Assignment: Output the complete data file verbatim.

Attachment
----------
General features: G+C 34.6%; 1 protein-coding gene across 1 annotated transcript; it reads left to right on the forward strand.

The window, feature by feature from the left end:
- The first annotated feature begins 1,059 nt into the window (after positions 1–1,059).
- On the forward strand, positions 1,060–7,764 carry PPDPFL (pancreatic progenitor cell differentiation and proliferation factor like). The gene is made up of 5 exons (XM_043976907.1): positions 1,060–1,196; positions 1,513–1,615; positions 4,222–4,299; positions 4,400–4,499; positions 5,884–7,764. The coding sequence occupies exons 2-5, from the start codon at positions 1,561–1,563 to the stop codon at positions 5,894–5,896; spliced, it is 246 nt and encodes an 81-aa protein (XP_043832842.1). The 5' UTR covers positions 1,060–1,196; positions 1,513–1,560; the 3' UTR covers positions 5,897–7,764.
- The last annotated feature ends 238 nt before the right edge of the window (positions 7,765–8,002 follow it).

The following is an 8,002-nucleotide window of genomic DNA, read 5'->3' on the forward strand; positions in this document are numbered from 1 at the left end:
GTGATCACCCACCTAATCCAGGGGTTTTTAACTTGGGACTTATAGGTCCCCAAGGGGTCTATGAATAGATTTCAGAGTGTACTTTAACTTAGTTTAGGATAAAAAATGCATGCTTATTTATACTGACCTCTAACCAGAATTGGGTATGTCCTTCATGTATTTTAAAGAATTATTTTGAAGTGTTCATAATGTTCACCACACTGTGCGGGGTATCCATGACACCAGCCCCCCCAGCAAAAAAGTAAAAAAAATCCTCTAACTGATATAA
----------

General features: G+C 34.6%; 1 protein-coding gene across 1 annotated transcript; it reads left to right on the forward strand.

The window, feature by feature from the left end:
- The first annotated feature begins 1,059 nt into the window (after positions 1–1,059).
- On the forward strand, positions 1,060–7,764 carry PPDPFL (pancreatic progenitor cell differentiation and proliferation factor like). The gene is made up of 5 exons (XM_043976907.1): positions 1,060–1,196; positions 1,513–1,615; positions 4,222–4,299; positions 4,400–4,499; positions 5,884–7,764. The coding sequence occupies exons 2-5, from the start codon at positions 1,561–1,563 to the stop codon at positions 5,894–5,896; spliced, it is 246 nt and encodes an 81-aa protein (XP_043832842.1). The 5' UTR covers positions 1,060–1,196; positions 1,513–1,560; the 3' UTR covers positions 5,897–7,764.
- The last annotated feature ends 238 nt before the right edge of the window (positions 7,765–8,002 follow it).

The following is an 8,002-nucleotide window of genomic DNA, read 5'->3' on the forward strand; positions in this document are numbered from 1 at the left end:
GTGATCACCCACCTAATCCAGGGGTTTTTAACTTGGGACTTATAGGTCCCCAAGGGGTCTATGAATAGATTTCAGAGTGTACTTTAACTTAGTTTAGGATAAAAAATGCATGCTTATTTATACTGACCTCTAACCAGAATTGGGTATGTCCTTCATGTATTTTAAAGAATTATTTTGAAGTGTTCATAATGTTCACCACACTGTGCGGGGTATCCATGACACCAGCCCCCCCAGCAAAAAAGTAAAAAAAATCCTCTAACTGATATAA